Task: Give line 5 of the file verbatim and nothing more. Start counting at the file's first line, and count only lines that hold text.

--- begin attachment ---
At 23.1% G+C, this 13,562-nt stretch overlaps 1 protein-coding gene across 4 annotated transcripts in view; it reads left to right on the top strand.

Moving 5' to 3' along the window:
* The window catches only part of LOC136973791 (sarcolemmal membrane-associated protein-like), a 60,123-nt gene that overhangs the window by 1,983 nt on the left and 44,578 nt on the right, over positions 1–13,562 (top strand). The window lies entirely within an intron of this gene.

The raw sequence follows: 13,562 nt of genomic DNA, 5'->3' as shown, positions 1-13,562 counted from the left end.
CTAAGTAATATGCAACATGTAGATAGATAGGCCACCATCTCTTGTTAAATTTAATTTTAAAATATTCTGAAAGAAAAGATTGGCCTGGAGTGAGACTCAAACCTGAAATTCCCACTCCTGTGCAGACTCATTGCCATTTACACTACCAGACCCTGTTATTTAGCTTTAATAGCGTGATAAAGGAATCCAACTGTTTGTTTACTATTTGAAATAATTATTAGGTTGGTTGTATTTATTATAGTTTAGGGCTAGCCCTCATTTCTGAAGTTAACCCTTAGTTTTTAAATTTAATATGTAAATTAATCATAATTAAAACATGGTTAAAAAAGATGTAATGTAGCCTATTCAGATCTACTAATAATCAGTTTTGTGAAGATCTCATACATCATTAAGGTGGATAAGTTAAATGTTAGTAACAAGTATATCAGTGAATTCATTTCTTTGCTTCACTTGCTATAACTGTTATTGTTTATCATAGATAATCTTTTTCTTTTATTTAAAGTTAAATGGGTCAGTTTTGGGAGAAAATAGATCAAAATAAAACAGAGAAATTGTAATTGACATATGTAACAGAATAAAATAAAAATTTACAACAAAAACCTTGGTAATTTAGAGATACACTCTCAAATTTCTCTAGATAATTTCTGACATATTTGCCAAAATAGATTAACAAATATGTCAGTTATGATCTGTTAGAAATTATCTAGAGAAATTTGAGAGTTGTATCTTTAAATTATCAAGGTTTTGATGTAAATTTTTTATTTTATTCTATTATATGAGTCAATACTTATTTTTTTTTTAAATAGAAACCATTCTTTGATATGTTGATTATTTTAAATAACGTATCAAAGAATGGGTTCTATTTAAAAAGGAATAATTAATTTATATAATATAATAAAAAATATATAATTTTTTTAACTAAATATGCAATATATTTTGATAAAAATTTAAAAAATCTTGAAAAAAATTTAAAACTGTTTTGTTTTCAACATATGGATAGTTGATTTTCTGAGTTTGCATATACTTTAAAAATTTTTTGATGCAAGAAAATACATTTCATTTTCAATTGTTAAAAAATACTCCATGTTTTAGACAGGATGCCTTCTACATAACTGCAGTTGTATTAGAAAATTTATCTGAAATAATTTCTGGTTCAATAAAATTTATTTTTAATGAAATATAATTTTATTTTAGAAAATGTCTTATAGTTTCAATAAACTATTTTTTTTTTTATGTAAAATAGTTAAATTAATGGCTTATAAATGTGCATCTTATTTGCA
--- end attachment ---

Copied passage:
CTAAGTAATATGCAACATGTAGATAGATAGGCCACCATCTCTTGTTAAATTTAATTTTAAAATATTCTGAAAGAAAAGATTGGCCTGGAGTGAGACTCAAACCTGAAATTCCCACTCCTGTGCAGACTCATTGCCATTTACACTACCAGACCCTGTTATTTAGCTTTAATAGCGTGATAAAGGAATCCAACTGTTTGTTTACTATTTGAAATAATTATTAGGTTGGTTGTATTTATTATAGTTTAGGGCTAGCCCTCATTTCTGAAGTTAACCCTTAGTTTTTAAATTTAATATGTAAATTAATCATAATTAAAACATGGTTAAAAAAGATGTAATGTAGCCTATTCAGATCTACTAATAATCAGTTTTGTGAAGATCTCATACATCATTAAGGTGGATAAGTTAAATGTTAGTAACAAGTATATCAGTGAATTCATTTCTTTGCTTCACTTGCTATAACTGTTATTGTTTATCATAGATAATCTTTTTCTTTTATTTAAAGTTAAATGGGTCAGTTTTGGGAGAAAATAGATCAAAATAAAACAGAGAAATTGTAATTGACATATGTAACAGAATAAAATAAAAATTTACAACAAAAACCTTGGTAATTTAGAGATACACTCTCAAATTTCTCTAGATAATTTCTGACATATTTGCCAAAATAGATTAACAAATATGTCAGTTATGATCTGTTAGAAATTATCTAGAGAAATTTGAGAGTTGTATCTTTAAATTATCAAGGTTTTGATGTAAATTTTTTATTTTATTCTATTATATGAGTCAATACTTATTTTTTTTTTAAATAGAAACCATTCTTTGATATGTTGATTATTTTAAATAACGTATCAAAGAATGGGTTCTATTTAAAAAGGAATAATTAATTTATATAATATAATAAAAAATATATAATTTTTTTAACTAAATATGCAATATATTTTGATAAAAATTTAAAAAATCTTGAAAAAAATTTAAAACTGTTTTGTTTTCAACATATGGATAGTTGATTTTCTGAGTTTGCATATACTTTAAAAATTTTTTGATGCAAGAAAATACATTTCATTTTCAATTGTTAAAAAATACTCCATGTTTTAGACAGGATGCCTTCTACATAACTGCAGTTGTATTAGAAAATTTATCTGAAATAATTTCTGGTTCAATAAAATTTATTTTTAATGAAATATAATTTTATTTTAGAAAATGTCTTATAGTTTCAATAAACTATTTTTTTTTTTATGTAAAATAGTTAAATTAATGGCTTATAAATGTGCATCTTATTTGCA